Study suggests second life for possible spintronic materials

Jun 06, 2013
This image shows a 3D rendering of a stable manganese gallium nitride surface structure. Credit: A.R. Smith, Ohio University

Ten years ago, scientists were convinced that a combination of manganese and gallium nitride could be a key material to create spintronics, the next generation of electronic devices that operate on properties found at the nanoscale. But researchers grew discouraged when experiments indicated that the two materials were as harmonious as oil and water.

A new study led by Ohio University physicists suggests that scientists should take another look at this materials duo, which once was heralded for its potential to be the building block for devices that can function at or above room temperature.

"We've found a way—at least on the surface of the material—of incorporating a uniform layer," said Arthur Smith, a professor of physics and astronomy at Ohio University who leads the of Argentinian and Spanish researchers.

The scientists made two important changes to create the material merger, they report in the journal Physical Review B. First, they used the nitrogen polarity of , whereas conventional experiments used the gallium polarity to attach to the manganese, Smith explained. Second, they heated the sample.

At lower temperatures (less than 105 degrees Celsius), the manganese atoms "float" on the outer layer of gallium atoms. When the scientists raised the temperature about 100 degrees Celsius, Smith said, the atoms connected to the nitrogen layer underneath, creating a manganese-nitrogen bond. This bond remains stable, even at very .

The theoretical scientists accurately predicted that a "triplet" structure of three manganese atoms would form a metastable structure at low temperatures, Smith said. But at higher temperatures, those break apart and bond with nitrogen. Valeria Ferrari of the Centro Atómico Constituyentes said her group performed quantum mechanical simulations to test which model structures have the lowest energy, which suggested both the trimer structure and the manganese-nitrogen bonded structure.

Now that scientists have shown that they can create a stable structure with these materials, they will investigate whether it has the magnetic properties at room temperature necessary to function as a spintronic material.

Explore further: How do liquid foams block sound?

Related Stories

Solving mysterious enzyme structure

Dec 12, 2012

Scientists at the Max Planck Institute for Chemical Energy Conversion (MPI CEC) have solved a long-standing puzzle in photosynthesis research. With the aid of quantum chemistry they were able to provide unexpected ...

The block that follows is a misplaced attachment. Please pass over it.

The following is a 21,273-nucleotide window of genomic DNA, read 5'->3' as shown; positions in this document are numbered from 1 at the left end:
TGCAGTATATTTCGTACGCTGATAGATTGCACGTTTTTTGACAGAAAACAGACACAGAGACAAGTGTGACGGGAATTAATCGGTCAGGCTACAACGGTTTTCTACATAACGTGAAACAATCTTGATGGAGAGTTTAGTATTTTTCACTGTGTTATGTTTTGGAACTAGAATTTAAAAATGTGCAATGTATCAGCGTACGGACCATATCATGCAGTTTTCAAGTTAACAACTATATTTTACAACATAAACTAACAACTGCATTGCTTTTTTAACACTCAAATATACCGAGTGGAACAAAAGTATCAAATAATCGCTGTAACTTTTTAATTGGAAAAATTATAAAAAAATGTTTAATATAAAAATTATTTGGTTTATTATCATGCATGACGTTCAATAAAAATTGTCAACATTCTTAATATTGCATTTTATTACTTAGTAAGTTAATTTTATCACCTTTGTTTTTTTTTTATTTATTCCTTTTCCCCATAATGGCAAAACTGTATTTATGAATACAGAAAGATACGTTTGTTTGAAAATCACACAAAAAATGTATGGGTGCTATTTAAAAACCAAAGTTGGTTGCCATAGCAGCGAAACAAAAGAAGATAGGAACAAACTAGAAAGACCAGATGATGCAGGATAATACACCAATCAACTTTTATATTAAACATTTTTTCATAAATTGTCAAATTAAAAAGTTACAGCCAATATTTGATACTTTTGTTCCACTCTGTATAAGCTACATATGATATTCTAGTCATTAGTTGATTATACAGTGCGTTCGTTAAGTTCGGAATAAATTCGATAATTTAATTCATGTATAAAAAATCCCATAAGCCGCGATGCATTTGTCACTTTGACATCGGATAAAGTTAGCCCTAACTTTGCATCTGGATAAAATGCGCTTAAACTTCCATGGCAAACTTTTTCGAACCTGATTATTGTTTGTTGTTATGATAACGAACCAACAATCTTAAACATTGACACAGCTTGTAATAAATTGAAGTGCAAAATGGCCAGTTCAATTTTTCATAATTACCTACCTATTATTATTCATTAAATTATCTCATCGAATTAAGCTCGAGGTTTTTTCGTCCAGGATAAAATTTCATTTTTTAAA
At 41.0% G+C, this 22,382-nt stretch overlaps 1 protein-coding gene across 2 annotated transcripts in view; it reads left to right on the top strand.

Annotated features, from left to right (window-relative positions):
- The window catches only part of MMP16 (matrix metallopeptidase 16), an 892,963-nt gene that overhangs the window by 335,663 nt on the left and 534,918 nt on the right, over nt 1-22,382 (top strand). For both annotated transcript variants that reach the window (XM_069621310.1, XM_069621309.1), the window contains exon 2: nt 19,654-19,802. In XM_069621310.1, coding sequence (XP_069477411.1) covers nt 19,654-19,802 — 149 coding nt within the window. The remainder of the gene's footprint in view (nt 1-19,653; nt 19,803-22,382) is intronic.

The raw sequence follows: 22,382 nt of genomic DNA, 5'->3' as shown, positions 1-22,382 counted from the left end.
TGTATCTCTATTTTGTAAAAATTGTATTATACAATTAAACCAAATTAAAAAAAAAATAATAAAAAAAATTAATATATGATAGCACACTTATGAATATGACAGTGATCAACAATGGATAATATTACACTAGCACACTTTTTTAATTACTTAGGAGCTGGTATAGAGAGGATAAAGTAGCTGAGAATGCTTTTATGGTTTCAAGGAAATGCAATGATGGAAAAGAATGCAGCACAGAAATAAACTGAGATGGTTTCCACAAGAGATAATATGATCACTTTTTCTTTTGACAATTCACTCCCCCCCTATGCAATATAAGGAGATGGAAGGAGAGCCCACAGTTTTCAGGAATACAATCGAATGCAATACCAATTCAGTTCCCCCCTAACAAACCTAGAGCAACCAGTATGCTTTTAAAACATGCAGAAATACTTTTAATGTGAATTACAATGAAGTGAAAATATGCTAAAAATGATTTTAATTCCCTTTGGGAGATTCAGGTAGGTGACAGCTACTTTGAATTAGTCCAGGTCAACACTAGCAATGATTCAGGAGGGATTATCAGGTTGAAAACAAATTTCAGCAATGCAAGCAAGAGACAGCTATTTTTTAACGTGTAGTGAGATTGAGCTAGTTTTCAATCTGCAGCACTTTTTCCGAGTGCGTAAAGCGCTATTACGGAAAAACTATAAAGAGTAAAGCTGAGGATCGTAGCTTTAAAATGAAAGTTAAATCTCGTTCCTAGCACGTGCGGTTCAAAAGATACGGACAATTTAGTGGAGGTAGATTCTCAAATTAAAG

Recommended for you

How do liquid foams block sound?

17 hours ago

Liquid foams have a remarkable property: they completely block the transmission of sound over a wide range of frequencies. CNRS physicists working in collaboration with teams from Paris Diderot and Rennes ...

When things get glassy, molecules go fractal

21 hours ago

Colorful church windows, beads on a necklace and many of our favorite plastics share something in common—they all belong to a state of matter known as glasses. School children learn the difference between ...

Vacuum ultraviolet lamp of the future created in Japan

Apr 22, 2014

A team of researchers in Japan has developed a solid-state lamp that emits high-energy ultraviolet (UV) light at the shortest wavelengths ever recorded for such a device, from 140 to 220 nanometers. This ...

User comments : 0

More news stories

Phase transiting to a new quantum universe

(Phys.org) —Recent insight and discovery of a new class of quantum transition opens the way for a whole new subfield of materials physics and quantum technologies.

When things get glassy, molecules go fractal

Colorful church windows, beads on a necklace and many of our favorite plastics share something in common—they all belong to a state of matter known as glasses. School children learn the difference between ...

A 'quantum leap' in encryption technology

Toshiba Research Europe, BT, ADVA Optical Networking and the National Physical Laboratory (NPL), the UK's National Measurement Institute, today announced the first successful trial of Quantum Key Distribution ...

Genetic code of the deadly tsetse fly unraveled

Mining the genome of the disease-transmitting tsetse fly, researchers have revealed the genetic adaptions that allow it to have such unique biology and transmit disease to both humans and animals.